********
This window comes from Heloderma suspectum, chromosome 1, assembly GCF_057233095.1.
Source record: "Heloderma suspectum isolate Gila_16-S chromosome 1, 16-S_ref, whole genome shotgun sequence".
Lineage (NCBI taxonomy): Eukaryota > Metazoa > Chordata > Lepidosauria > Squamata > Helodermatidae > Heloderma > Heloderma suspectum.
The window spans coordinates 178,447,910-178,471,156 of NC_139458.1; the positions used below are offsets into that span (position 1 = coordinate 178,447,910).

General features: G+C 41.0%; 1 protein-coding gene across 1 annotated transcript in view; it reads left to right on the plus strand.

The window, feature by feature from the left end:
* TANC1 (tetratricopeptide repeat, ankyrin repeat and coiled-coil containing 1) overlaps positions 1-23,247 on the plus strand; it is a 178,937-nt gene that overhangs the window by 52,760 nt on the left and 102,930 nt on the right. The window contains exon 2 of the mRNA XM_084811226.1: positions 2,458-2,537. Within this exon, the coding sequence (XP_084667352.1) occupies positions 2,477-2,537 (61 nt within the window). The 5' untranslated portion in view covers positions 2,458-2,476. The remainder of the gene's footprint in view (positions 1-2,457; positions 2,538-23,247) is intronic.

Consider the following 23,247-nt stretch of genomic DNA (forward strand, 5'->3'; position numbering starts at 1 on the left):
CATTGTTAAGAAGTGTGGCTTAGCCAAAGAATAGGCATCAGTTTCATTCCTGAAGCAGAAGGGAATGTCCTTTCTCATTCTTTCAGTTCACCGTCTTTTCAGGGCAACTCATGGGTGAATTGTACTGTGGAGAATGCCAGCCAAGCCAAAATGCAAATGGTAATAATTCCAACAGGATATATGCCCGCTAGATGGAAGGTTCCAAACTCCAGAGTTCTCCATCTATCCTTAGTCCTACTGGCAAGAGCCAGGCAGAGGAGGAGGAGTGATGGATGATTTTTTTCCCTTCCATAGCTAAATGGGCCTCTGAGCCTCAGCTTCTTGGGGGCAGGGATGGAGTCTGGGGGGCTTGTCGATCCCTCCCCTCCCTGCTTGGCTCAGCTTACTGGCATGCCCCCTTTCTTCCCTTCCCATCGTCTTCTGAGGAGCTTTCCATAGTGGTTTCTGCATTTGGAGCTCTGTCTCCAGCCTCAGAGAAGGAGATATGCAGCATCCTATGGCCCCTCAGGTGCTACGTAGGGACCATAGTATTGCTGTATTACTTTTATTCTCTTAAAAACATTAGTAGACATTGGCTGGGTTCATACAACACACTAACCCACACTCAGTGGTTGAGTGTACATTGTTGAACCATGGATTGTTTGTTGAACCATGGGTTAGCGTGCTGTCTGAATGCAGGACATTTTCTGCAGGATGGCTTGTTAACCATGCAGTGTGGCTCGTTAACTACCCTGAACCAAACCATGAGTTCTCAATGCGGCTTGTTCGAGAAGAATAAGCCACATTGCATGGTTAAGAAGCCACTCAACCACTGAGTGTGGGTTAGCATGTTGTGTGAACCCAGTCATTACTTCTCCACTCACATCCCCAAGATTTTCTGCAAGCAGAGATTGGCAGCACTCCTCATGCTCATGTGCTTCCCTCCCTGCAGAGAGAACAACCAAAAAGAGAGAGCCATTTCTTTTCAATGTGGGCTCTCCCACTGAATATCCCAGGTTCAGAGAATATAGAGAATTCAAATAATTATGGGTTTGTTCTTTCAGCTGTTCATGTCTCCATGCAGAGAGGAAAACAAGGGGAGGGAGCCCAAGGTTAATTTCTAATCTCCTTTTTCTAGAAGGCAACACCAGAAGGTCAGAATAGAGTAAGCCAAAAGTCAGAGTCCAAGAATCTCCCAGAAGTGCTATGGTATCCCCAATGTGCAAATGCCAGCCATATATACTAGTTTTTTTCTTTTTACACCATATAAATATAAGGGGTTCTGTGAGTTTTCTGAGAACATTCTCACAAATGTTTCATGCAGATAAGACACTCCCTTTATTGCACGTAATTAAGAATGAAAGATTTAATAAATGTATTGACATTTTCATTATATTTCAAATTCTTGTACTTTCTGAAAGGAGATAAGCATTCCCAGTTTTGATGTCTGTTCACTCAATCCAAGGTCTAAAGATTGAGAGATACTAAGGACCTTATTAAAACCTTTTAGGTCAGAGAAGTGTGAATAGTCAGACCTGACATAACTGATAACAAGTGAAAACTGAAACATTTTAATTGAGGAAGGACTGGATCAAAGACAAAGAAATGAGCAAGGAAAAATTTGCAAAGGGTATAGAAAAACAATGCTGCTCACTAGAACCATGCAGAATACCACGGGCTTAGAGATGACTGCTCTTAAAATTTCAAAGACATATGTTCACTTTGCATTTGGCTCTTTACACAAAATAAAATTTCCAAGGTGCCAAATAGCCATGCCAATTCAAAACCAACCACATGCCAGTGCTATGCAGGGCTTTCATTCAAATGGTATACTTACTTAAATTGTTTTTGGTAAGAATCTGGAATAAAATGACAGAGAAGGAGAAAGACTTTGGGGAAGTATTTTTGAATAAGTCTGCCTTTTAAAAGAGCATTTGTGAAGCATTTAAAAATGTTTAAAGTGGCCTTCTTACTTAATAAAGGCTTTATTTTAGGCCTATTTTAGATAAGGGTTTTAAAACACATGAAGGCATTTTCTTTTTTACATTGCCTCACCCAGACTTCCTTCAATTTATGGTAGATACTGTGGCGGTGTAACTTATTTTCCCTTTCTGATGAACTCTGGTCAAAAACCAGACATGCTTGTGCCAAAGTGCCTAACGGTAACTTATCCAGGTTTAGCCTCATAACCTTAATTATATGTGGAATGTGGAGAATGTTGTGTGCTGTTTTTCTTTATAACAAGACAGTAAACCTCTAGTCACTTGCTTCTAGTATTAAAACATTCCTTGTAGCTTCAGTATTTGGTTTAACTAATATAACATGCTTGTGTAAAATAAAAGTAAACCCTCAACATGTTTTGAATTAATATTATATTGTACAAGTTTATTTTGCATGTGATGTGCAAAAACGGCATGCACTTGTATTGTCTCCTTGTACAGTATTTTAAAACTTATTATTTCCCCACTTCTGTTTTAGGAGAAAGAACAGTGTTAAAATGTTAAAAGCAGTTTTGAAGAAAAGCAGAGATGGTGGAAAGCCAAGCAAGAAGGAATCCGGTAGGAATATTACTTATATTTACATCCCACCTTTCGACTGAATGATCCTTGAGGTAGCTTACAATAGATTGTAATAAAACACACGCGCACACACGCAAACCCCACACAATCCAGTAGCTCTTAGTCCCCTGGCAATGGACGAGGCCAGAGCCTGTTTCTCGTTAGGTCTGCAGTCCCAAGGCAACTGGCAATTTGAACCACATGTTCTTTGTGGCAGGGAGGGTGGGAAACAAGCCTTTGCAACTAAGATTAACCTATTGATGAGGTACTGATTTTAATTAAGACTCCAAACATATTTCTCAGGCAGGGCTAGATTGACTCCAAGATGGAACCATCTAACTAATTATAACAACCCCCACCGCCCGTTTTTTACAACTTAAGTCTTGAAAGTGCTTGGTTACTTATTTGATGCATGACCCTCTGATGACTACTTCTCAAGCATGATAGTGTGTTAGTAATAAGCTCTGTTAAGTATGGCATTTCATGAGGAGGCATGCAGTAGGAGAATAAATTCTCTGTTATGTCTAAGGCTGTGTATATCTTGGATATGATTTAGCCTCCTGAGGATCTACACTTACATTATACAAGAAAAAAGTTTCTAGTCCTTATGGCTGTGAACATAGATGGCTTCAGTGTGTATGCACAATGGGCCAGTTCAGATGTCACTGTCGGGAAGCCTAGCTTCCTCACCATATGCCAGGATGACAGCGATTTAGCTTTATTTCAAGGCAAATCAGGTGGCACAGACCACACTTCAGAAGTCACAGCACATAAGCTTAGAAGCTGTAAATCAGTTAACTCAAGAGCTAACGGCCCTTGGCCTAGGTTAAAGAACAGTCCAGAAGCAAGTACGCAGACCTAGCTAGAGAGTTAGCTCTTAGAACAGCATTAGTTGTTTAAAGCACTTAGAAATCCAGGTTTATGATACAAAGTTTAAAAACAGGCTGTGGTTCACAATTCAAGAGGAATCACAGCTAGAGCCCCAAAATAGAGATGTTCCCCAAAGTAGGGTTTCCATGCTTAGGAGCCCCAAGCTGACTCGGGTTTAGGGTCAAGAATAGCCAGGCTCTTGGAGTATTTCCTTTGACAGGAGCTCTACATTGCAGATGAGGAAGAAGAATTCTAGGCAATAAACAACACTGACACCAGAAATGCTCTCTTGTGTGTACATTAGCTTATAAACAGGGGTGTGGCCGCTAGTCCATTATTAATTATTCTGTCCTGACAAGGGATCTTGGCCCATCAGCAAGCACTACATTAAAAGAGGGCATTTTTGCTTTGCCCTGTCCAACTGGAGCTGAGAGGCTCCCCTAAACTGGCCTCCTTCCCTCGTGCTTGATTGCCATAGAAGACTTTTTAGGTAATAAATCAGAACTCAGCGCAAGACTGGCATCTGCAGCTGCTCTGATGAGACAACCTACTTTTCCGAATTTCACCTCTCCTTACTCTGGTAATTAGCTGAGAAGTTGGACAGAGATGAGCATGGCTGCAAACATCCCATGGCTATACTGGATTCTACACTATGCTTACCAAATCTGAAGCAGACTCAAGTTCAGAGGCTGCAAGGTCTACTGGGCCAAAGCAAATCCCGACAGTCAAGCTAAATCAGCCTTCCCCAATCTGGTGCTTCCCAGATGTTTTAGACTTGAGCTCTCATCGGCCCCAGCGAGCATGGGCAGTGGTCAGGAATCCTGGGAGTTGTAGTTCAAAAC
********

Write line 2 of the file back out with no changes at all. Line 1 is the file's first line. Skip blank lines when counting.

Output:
Source record: "Heloderma suspectum isolate Gila_16-S chromosome 1, 16-S_ref, whole genome shotgun sequence".